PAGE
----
Srinagar: The Centre should listen to the people’s voice against the abrogation of Article 370 since it has itself termed the DDC polls as a victory of democracy, National Conference (NC) vice-president Omar Abdullah said on Wednesday.
Addressing party workers at NC headquarters Nawa-i-Subah, he said the people have made clear their view by supporting the People’s Alliance for Gupkar Declaration (PAGD) in the District Development Council polls.
The NC leader also said he does not foresee assembly elections in the union territory anytime soon because of the poll results.
The seven-party PAGD swept the maiden DDC polls by winning 110 seats out of 276 for which results were declared, while the BJP emerged as the single largest party by getting 74 seats after securing the biggest vote share in Jammu and Kashmir.
If you really say that democracy has won, then you will have to listen to the voices of the people, and the people of Jammu and Kashmir have said it with a huge majority that they do not accept (the decisions of) August 5, 2019, Abdullah said.
The Centre abrogated Article 370 which gave special status to Jammu and Kashmir and bifurcated the erstwhile state into two union territories on August 5 last year.
We also accept it (that democracy has won). When did we say that we do not trust democracy? It is another thing that you do not trust us. We have been saying this from day one that we will fight for our rights but not unlawfully or unconstitutionally. We are not for disturbing the atmosphere in this state, but to make it better, Abdullah said.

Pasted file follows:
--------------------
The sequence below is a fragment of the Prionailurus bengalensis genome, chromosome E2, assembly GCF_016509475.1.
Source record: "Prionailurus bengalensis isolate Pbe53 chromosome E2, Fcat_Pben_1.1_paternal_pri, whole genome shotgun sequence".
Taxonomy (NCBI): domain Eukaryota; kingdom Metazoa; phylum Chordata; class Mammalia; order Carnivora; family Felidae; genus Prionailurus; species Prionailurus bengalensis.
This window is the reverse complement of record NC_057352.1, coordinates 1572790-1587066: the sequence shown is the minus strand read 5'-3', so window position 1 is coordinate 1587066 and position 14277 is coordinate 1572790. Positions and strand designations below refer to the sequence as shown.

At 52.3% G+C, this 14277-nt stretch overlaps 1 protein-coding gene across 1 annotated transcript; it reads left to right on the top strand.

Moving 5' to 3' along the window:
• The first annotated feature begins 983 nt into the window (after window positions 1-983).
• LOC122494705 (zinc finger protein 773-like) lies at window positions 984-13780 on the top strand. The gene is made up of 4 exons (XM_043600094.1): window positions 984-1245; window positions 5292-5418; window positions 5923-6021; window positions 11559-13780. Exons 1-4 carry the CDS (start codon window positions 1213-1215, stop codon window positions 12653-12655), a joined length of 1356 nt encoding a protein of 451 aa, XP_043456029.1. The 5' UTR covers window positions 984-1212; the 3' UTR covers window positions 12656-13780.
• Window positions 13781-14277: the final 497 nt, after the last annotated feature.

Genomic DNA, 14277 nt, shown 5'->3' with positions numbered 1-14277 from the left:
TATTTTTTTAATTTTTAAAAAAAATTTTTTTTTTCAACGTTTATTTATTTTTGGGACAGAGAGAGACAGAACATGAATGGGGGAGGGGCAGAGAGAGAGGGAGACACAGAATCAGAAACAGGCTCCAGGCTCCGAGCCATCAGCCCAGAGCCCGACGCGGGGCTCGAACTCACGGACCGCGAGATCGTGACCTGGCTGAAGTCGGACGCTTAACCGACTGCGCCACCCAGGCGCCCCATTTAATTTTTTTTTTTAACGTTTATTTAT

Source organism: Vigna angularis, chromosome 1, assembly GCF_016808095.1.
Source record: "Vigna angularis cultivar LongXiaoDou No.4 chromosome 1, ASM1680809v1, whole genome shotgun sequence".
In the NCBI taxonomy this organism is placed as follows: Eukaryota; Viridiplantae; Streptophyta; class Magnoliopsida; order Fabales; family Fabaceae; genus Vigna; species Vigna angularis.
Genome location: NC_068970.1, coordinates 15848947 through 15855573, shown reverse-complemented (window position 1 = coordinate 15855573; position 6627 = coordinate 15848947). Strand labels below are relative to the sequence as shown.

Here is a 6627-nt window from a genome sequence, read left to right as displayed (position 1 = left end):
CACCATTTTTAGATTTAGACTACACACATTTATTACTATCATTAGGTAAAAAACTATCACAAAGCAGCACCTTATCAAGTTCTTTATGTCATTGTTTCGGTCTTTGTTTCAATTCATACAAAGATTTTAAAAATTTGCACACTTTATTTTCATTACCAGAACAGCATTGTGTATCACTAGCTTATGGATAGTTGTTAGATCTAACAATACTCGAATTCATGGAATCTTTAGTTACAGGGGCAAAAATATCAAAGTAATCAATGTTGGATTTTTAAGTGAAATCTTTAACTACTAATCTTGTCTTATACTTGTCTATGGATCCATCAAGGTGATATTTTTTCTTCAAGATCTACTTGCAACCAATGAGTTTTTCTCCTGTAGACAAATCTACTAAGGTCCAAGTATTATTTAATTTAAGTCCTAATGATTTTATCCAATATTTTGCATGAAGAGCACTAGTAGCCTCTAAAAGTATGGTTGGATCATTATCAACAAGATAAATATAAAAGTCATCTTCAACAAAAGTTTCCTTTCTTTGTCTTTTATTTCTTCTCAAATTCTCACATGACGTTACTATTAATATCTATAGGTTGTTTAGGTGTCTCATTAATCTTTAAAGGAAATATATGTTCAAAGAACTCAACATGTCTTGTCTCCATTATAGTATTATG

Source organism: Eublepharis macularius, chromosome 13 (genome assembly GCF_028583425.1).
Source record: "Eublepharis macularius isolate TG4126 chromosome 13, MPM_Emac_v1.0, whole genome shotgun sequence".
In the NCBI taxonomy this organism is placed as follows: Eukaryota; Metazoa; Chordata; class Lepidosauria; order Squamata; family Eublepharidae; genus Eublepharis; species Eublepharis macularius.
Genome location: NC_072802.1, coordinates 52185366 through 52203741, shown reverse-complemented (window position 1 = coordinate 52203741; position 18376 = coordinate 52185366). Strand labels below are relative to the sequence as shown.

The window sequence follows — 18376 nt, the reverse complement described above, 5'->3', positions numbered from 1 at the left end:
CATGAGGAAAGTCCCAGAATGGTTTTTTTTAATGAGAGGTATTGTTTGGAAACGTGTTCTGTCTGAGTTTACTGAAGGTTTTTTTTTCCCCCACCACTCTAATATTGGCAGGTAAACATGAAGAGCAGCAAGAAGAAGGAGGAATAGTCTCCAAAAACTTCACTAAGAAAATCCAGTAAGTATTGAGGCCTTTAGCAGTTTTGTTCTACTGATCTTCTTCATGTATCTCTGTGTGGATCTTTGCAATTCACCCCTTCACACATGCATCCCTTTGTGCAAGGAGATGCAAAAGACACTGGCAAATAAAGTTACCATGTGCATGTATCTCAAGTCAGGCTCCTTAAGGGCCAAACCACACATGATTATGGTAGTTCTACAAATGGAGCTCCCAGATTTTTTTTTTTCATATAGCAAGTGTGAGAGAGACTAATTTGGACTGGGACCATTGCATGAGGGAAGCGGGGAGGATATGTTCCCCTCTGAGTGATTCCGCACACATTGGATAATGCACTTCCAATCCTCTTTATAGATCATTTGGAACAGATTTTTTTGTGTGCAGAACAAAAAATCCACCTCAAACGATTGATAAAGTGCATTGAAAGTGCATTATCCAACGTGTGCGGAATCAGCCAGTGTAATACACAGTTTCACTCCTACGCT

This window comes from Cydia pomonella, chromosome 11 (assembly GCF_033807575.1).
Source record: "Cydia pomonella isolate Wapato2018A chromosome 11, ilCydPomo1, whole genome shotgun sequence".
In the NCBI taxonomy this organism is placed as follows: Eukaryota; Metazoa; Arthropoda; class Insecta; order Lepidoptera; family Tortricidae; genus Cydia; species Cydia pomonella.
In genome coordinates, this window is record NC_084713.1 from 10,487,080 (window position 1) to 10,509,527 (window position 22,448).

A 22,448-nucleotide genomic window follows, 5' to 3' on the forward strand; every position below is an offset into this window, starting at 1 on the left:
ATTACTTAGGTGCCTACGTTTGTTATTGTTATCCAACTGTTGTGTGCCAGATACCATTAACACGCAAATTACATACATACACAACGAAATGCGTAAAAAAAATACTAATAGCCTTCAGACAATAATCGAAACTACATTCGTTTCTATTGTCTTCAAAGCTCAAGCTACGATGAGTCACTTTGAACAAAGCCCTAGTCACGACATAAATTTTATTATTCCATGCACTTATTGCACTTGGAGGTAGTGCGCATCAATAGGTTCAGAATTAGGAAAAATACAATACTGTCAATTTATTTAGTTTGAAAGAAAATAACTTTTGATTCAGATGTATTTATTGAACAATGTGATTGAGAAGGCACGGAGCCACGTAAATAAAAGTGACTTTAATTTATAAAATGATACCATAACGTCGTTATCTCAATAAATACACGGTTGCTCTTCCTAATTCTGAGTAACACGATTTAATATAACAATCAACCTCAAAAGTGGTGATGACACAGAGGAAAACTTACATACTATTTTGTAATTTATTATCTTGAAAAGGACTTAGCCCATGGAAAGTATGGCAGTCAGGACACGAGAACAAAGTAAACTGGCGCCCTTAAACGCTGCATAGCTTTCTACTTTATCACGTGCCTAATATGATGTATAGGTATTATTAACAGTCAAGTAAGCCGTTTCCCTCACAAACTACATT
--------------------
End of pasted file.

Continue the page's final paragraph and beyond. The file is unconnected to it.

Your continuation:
Omar said the results of the DDC elections have proved that the BJP will not be able to “bury” the NC.
The next elections in J-K are very far because of the defeat of the BJP in this election. I do not think they will have the assembly elections here anytime sooner. If they believed in democracy, they would have sounded the bugle of the assembly elections,” he said.
Referring to the alliance with other mainstream parties for seeking the restoration of the special status of the erstwhile state, Abdullah said the PAGD was formed in “very difficult” circumstances and “its aim was not power”.
He said the party rendered many sacrifices for the alliance and many of his colleagues were not happy with the seat-sharing arrangement.
We could have many more seats had we not contested in the alliance. But, for achieving a bigger goal, small or big sacrifices have to be made It was our duty to keep aside our differences and to come on a single platform for our identity, he said.